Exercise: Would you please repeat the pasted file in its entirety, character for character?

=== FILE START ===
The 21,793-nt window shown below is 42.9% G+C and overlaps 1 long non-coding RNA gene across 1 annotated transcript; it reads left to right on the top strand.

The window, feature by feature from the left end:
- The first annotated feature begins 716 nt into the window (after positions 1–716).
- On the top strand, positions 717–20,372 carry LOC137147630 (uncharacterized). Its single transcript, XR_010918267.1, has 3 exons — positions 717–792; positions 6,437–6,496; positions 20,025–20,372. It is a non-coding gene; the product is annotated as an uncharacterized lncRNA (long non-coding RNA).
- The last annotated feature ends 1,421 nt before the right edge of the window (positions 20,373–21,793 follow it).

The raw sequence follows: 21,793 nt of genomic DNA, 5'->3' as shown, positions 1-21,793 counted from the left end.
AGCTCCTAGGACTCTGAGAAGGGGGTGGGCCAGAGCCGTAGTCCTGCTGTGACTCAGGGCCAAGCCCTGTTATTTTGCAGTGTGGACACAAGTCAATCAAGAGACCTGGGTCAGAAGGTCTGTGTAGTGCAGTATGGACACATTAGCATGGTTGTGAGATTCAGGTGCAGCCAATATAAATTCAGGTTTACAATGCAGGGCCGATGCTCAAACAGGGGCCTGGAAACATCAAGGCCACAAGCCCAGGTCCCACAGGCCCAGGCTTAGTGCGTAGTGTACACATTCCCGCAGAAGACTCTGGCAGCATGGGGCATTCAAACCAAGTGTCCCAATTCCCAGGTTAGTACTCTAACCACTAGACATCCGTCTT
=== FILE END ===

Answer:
The 21,793-nt window shown below is 42.9% G+C and overlaps 1 long non-coding RNA gene across 1 annotated transcript; it reads left to right on the top strand.

The window, feature by feature from the left end:
- The first annotated feature begins 716 nt into the window (after positions 1–716).
- On the top strand, positions 717–20,372 carry LOC137147630 (uncharacterized). Its single transcript, XR_010918267.1, has 3 exons — positions 717–792; positions 6,437–6,496; positions 20,025–20,372. It is a non-coding gene; the product is annotated as an uncharacterized lncRNA (long non-coding RNA).
- The last annotated feature ends 1,421 nt before the right edge of the window (positions 20,373–21,793 follow it).

The raw sequence follows: 21,793 nt of genomic DNA, 5'->3' as shown, positions 1-21,793 counted from the left end.
AGCTCCTAGGACTCTGAGAAGGGGGTGGGCCAGAGCCGTAGTCCTGCTGTGACTCAGGGCCAAGCCCTGTTATTTTGCAGTGTGGACACAAGTCAATCAAGAGACCTGGGTCAGAAGGTCTGTGTAGTGCAGTATGGACACATTAGCATGGTTGTGAGATTCAGGTGCAGCCAATATAAATTCAGGTTTACAATGCAGGGCCGATGCTCAAACAGGGGCCTGGAAACATCAAGGCCACAAGCCCAGGTCCCACAGGCCCAGGCTTAGTGCGTAGTGTACACATTCCCGCAGAAGACTCTGGCAGCATGGGGCATTCAAACCAAGTGTCCCAATTCCCAGGTTAGTACTCTAACCACTAGACATCCGTCTT